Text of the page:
1. Dust Off Your Old
Linking Family Engagement to Your
School Improvement Plan
Connecticut State Department of Education
Consultant to Connecticut State Department of Education
3. Title I and Parent Involvement
Title I Program
4. Parental Involvement Definition
Participation of parents in regular, two-way,
and meaningful communication involving
student academic learning and other school
That parents play an integral role in assisting their child’s
That parents are encouraged to be actively involved in
their child’s education at school;
That parents are full partners in their child’s education and
are included, as appropriate, in decision making and on
advisory committees to assist in the education of their child
7. What Do Parents Want From Us?
What is my child expected to know in each grade level?
Make us feel welcomed in your school and classroom
Offer workshops on how to help children at home
Lend us books/materials
Reach out and visit us in our neighborhoods and homes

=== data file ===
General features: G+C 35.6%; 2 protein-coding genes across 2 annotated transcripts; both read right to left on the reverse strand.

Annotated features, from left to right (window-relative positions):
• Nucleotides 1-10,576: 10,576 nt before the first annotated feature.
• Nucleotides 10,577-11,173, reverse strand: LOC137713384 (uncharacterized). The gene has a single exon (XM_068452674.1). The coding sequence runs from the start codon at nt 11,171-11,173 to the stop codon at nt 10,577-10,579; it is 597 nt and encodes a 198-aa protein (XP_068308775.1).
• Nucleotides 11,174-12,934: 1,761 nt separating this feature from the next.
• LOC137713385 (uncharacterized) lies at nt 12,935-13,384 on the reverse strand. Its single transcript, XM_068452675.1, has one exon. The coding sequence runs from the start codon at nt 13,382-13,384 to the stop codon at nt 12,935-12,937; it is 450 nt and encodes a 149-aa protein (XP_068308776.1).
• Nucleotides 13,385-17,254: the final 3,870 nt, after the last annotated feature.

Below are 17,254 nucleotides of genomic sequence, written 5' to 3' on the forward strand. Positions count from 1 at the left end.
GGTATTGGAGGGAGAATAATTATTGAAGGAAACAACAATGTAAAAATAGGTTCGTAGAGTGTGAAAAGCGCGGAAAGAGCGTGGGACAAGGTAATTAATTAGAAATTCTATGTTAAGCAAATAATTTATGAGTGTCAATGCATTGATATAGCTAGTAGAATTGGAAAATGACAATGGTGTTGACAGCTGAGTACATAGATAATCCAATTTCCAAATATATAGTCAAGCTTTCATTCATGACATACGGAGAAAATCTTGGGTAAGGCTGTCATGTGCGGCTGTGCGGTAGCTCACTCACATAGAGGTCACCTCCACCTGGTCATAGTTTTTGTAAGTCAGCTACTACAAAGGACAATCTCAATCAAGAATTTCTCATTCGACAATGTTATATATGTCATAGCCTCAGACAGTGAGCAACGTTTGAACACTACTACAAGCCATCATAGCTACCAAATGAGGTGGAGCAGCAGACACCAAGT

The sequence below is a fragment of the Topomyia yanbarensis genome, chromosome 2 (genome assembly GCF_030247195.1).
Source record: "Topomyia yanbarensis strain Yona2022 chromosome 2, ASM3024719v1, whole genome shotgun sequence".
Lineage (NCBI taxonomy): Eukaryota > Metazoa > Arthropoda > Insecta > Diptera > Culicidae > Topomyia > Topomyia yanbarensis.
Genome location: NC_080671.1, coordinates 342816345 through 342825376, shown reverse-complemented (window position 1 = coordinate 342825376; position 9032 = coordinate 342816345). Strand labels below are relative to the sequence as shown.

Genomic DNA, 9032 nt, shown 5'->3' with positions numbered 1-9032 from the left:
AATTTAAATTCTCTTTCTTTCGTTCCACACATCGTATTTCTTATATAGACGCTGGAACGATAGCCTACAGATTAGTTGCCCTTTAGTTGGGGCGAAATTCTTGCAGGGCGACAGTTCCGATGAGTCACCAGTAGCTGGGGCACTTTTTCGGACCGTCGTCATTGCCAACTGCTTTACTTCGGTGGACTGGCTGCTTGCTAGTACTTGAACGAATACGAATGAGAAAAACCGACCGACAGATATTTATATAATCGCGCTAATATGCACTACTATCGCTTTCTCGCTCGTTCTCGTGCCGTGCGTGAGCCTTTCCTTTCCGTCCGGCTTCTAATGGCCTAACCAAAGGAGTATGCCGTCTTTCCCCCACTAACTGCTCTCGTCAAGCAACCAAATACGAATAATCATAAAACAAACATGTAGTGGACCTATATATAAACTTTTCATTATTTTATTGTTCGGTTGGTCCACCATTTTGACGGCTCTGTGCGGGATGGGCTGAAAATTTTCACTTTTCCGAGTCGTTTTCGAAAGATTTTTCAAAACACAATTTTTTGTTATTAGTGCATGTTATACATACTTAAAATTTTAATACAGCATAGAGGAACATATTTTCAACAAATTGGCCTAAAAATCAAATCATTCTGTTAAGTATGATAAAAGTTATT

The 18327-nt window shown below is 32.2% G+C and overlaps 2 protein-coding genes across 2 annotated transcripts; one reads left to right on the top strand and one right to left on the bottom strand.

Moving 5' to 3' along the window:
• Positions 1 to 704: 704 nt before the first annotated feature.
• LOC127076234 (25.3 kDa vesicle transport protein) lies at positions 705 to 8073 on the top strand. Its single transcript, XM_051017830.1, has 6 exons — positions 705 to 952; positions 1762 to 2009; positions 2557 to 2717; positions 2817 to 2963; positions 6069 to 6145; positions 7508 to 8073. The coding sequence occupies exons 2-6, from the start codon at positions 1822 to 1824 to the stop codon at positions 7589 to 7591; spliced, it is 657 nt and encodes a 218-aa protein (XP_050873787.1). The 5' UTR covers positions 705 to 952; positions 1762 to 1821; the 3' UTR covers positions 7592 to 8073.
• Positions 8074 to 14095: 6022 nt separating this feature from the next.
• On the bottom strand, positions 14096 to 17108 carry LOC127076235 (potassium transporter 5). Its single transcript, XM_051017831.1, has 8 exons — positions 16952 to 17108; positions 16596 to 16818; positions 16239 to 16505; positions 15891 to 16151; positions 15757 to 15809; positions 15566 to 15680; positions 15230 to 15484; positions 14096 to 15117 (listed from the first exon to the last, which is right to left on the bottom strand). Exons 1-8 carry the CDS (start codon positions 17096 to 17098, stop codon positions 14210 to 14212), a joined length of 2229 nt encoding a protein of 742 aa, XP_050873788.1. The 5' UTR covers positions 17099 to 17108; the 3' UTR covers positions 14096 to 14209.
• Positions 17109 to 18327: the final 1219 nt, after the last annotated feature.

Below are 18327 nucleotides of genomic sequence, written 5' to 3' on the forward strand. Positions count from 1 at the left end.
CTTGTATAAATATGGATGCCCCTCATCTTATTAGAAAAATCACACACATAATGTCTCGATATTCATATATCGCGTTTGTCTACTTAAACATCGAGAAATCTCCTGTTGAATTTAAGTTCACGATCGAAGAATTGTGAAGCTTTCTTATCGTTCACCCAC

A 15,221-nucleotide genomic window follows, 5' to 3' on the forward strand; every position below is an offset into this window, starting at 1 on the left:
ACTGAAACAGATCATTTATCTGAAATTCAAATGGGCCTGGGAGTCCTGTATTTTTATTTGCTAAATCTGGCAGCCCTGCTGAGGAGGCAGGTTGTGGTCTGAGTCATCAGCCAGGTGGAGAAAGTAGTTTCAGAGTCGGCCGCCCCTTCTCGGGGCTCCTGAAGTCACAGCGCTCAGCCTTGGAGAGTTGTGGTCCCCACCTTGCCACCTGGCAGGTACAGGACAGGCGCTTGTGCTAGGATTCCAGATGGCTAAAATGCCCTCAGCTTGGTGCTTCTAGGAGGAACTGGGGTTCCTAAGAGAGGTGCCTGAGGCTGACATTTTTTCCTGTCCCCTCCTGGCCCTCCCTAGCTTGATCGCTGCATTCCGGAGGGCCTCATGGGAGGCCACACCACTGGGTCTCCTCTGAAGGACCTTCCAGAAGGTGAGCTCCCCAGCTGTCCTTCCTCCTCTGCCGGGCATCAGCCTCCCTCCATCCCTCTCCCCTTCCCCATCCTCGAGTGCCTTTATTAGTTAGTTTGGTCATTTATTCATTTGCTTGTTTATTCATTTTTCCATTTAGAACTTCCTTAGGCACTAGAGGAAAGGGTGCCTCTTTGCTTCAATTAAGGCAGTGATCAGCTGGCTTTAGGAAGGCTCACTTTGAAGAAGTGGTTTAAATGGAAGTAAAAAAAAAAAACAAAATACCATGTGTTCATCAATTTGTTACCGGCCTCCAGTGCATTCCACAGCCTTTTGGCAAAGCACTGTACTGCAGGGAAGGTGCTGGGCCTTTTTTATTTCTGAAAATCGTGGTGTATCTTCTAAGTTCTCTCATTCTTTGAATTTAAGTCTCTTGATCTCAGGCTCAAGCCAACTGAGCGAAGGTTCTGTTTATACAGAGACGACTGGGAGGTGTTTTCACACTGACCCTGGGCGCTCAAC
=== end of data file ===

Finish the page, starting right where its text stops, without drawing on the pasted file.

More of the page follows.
Offer child care and transportation
Hold events at varying times and venues for working families
8. Compact: A written agreement of shared responsibility
How will families and teachers work
together this year to achieve the goals
of the school improvement plan?
9. Compacts: A Missed Opportunity
One of the weakest areas of Title 1 Compliance;
need for technical assistance is substantial (USDE 2008)
Engaging families should be a core strategy for
Compacts are not present
11. Example of an OLD Compact
NUTMEG ELEMENTARY SCHOOL
HOME/SCHOOL INVOLVEMENT COMPACT
TITLE I TEACHER: PARENT/GUARDIAN: STUDENT:
I understand that the school I realize that my time in school is very I know my education is
experience is important to every important. I also understand that participating important. I know my
student and so is my role as a in my child’s education will help his/her parents want to help me,
teacher and model. Therefore, I achievement and attitude. Therefore, I agree but I am the one who has to
agree to carry out the following to carry out the following responsibilities to do the work. Therefore, I
responsibilities to the best of my the best of my ability: agree to do the following:
1. Go over my child’s assignments with 1. Do my classwork on
1. Teach necessary concepts him/her. time.
to your child. 2. Make sure my child is at school on time. 2. Be at school on time
2. Try to be aware of your 3. Give my child a quiet place to study. unless I am sick.
child’s needs. 4. Spend at least 15 minutes each day 3. Return corrected work